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City&Country: ‘Buy now or wait?’

With an unpredictable global economy, spurred by economic turmoil in Europe and the US, along with stricter lending guidelines amid concerns of a property bubble in certain hot spots, cloudy skies are projected for the Malaysian property market after a robust two years. The question on many property investors’ lips is: Should we buy now or wait?

The panellists at the discussion entitled “Buy now or wait?” during The Edge Investment Forum 2012, which had “Investing in uncertain times” as its overall theme, offered their views.

The panellists were Datuk Ahmad Zaini Othman, president and CEO of Malaysia Building Society Bhd (MBSB); Sunway group property development division COO Daniel Lim; and Christopher Boyd, executive chairman of C B Richard Ellis (Malaysia) (CBRE).

Boyd dismissed fears of a property bubble, saying it was not a term that fitted the Malaysian property market. Citing the country’s good economic growth, its natural resources and the federal government’s commitment to increase household income, Boyd expected property values to continue to rise over the next few years.

He also said that now is as good a time as any to buy, albeit selectively. As real estate growth tends to radiate out, Boyd suggested areas such as Setapak and Gombak might be worth a look.
“If you can find an area that has not seen an average growth of 10% per annum in the last 10 years, it indicates that the particular neighbourhood is ready for a growth spurt and you might try to jump in and catch it,” he said, adding that Gombak and Setapak seem to fit the pattern.

Infrastructure, too, can be indicative of potential growth. However, CBRE studies have shown that capital growth only came after the infrastructure had been completed.

Sunway’s Lim agreed that a property bubble was not on the horizon for one key reason — demand is exceeding supply. Putting the annual supply at 500,000 units, Lim expected demand to continue exceeding supply over the next few years as the population continues to grow.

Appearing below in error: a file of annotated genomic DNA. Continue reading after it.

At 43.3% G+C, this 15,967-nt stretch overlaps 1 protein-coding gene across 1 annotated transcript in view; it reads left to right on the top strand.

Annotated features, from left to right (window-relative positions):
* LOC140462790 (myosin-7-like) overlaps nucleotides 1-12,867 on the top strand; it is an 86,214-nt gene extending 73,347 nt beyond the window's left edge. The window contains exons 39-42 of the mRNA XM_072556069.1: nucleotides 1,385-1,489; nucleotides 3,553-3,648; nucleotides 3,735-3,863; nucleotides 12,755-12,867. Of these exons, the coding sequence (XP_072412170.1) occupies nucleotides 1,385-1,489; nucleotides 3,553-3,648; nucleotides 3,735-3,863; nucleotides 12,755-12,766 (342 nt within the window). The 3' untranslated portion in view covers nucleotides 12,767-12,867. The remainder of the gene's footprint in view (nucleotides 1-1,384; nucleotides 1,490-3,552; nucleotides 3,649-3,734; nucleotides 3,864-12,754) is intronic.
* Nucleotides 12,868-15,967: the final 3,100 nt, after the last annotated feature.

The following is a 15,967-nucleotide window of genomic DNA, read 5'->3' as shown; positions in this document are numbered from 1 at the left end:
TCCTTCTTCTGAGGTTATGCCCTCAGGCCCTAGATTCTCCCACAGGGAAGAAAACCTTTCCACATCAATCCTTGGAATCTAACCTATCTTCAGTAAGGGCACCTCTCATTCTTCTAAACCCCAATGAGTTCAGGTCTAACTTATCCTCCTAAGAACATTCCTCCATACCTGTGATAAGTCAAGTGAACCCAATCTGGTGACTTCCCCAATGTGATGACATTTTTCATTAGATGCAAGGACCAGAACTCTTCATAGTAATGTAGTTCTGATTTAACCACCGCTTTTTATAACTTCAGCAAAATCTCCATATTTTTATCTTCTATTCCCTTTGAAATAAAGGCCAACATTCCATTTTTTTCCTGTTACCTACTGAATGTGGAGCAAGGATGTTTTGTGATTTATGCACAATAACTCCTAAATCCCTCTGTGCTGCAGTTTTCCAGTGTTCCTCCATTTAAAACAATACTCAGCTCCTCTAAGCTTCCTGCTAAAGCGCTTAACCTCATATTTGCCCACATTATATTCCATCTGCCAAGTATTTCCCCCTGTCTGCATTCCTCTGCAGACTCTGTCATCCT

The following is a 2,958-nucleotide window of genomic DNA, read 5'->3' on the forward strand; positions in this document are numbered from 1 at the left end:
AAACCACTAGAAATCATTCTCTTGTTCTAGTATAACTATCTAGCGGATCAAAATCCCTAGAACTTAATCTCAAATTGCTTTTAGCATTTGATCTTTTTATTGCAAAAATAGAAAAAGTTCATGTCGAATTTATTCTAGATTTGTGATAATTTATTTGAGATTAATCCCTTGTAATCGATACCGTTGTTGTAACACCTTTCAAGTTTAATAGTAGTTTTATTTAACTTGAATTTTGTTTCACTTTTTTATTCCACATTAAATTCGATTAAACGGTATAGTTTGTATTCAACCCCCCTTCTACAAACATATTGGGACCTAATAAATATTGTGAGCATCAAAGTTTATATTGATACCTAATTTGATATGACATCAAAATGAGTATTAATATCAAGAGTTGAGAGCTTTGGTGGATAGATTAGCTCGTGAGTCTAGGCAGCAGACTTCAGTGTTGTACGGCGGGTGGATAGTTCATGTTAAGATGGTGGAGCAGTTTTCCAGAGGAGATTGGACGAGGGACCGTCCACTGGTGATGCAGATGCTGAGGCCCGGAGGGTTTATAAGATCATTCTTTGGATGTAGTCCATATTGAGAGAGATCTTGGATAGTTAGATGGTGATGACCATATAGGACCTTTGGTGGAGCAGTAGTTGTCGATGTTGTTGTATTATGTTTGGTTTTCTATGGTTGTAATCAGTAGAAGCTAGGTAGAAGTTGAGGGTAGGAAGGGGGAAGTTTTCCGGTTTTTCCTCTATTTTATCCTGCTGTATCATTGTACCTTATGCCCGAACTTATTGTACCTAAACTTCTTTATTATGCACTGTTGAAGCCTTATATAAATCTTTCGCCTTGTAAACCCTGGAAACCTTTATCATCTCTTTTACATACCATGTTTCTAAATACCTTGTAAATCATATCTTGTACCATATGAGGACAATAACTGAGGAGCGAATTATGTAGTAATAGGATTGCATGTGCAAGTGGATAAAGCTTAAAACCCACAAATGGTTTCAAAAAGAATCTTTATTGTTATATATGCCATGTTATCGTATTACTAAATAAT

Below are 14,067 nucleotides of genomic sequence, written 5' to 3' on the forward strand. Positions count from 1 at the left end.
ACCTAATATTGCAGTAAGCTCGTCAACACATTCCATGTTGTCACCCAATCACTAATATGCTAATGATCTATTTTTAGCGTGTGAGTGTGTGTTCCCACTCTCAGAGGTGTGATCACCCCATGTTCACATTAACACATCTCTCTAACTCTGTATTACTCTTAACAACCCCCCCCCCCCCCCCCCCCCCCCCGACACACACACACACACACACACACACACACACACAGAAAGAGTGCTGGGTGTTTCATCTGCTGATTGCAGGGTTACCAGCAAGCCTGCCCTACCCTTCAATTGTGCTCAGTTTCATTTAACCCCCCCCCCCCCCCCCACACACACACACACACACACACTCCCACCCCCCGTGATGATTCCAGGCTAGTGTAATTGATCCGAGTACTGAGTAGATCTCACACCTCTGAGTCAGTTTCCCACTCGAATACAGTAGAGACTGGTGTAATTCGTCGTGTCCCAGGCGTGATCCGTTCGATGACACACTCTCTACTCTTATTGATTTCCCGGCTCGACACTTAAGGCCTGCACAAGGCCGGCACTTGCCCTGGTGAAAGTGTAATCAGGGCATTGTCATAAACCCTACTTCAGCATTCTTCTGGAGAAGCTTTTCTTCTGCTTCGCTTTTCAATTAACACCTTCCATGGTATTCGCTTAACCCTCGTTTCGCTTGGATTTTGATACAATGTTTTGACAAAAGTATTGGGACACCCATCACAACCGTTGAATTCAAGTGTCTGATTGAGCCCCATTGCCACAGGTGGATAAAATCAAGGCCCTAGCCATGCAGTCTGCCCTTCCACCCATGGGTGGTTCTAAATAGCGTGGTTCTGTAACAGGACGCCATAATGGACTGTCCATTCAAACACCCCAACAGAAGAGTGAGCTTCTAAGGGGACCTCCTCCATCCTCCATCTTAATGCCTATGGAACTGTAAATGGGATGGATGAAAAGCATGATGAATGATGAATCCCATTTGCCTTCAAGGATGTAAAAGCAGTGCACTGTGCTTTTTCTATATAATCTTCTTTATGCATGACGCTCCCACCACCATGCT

He also anticipated property prices to continue to rise as scarcity of prime land becomes more pronounced and as land prices and building material prices continue to climb. Other factors include rising labour costs and an increase in cross-subsidy for low/medium-cost housing.

While Lim acknowledged that the new Bank Negara guidelines on responsible financing has affected sales in some measure, he said investors would still buy if the properties were located in prime areas and areas with potential growth.

He advised investors and buyers to look at properties in growing areas that are well connected with expressways and amenities, as well as urban redevelopment areas in the Klang Valley, such as the Kuala Lumpur International Financial District (KLFID) in Jalan Tun Razak and the former Pudu jail site.

MBSB’s Ahmad Zaini advised investors and buyers to buy and sell based on fundamentals rather than perception. Keen observation and an understanding of the economy, both local and in key parts of the world like Europe, the US and China, and of trends like production and unemployment, are important in making investment decisions during uncertain times.

He stressed that it was wise to buy from financially sound and established developers, as in an environment of economic turmoil and strict lending, only the strong developers will survive.

Ahmad Zaini cautioned that if the current economic environment persists and bank lending guidelines are kept, they could impact the overall Malaysian economy negatively in the long run.

“The more serious issue is the possible ripple effect. In the long term, it can affect supporting companies in the property sector and eventually the economy. The property sector is an important sector in the growth of the country’s economy. We have to monitor the ripple effect very closely,” he warned.

Read on for more of each panellist’s views on the topic.

This article appeared in City & Country, the property pullout of The Edge Malaysia, Issue 909, May 7-13, 2012

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